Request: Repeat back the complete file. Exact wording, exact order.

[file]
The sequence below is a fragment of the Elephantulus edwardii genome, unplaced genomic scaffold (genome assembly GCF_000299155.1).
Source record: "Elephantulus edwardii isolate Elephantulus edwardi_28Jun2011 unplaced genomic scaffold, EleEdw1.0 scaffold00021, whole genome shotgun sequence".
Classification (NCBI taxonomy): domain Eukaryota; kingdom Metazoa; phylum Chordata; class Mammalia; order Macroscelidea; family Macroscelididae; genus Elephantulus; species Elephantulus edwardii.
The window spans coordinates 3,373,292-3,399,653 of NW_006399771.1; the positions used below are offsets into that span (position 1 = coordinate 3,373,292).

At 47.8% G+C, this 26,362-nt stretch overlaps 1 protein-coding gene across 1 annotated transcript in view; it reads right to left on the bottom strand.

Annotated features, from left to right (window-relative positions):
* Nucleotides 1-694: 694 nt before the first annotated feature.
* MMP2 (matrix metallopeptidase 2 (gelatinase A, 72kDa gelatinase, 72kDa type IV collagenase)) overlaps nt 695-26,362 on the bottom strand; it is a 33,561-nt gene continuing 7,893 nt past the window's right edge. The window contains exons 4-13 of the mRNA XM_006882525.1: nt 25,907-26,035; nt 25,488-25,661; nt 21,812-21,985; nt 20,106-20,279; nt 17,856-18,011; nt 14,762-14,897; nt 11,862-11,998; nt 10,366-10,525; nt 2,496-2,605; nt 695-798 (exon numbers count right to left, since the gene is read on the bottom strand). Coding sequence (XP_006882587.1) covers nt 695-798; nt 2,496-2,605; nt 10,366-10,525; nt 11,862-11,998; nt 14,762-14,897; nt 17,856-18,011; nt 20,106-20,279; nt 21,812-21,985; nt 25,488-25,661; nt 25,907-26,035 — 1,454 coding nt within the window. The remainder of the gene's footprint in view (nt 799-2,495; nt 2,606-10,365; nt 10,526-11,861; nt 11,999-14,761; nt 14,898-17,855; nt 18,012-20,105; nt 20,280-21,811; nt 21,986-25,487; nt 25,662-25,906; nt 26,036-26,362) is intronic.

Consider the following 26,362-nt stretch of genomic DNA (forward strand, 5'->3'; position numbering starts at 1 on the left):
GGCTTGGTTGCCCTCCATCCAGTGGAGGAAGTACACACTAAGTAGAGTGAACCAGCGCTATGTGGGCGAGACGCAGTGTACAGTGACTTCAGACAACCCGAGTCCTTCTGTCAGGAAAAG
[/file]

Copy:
The sequence below is a fragment of the Elephantulus edwardii genome, unplaced genomic scaffold (genome assembly GCF_000299155.1).
Source record: "Elephantulus edwardii isolate Elephantulus edwardi_28Jun2011 unplaced genomic scaffold, EleEdw1.0 scaffold00021, whole genome shotgun sequence".
Classification (NCBI taxonomy): domain Eukaryota; kingdom Metazoa; phylum Chordata; class Mammalia; order Macroscelidea; family Macroscelididae; genus Elephantulus; species Elephantulus edwardii.
The window spans coordinates 3,373,292-3,399,653 of NW_006399771.1; the positions used below are offsets into that span (position 1 = coordinate 3,373,292).

At 47.8% G+C, this 26,362-nt stretch overlaps 1 protein-coding gene across 1 annotated transcript in view; it reads right to left on the bottom strand.

Annotated features, from left to right (window-relative positions):
* Nucleotides 1-694: 694 nt before the first annotated feature.
* MMP2 (matrix metallopeptidase 2 (gelatinase A, 72kDa gelatinase, 72kDa type IV collagenase)) overlaps nt 695-26,362 on the bottom strand; it is a 33,561-nt gene continuing 7,893 nt past the window's right edge. The window contains exons 4-13 of the mRNA XM_006882525.1: nt 25,907-26,035; nt 25,488-25,661; nt 21,812-21,985; nt 20,106-20,279; nt 17,856-18,011; nt 14,762-14,897; nt 11,862-11,998; nt 10,366-10,525; nt 2,496-2,605; nt 695-798 (exon numbers count right to left, since the gene is read on the bottom strand). Coding sequence (XP_006882587.1) covers nt 695-798; nt 2,496-2,605; nt 10,366-10,525; nt 11,862-11,998; nt 14,762-14,897; nt 17,856-18,011; nt 20,106-20,279; nt 21,812-21,985; nt 25,488-25,661; nt 25,907-26,035 — 1,454 coding nt within the window. The remainder of the gene's footprint in view (nt 799-2,495; nt 2,606-10,365; nt 10,526-11,861; nt 11,999-14,761; nt 14,898-17,855; nt 18,012-20,105; nt 20,280-21,811; nt 21,986-25,487; nt 25,662-25,906; nt 26,036-26,362) is intronic.

Consider the following 26,362-nt stretch of genomic DNA (forward strand, 5'->3'; position numbering starts at 1 on the left):
GGCTTGGTTGCCCTCCATCCAGTGGAGGAAGTACACACTAAGTAGAGTGAACCAGCGCTATGTGGGCGAGACGCAGTGTACAGTGACTTCAGACAACCCGAGTCCTTCTGTCAGGAAAAG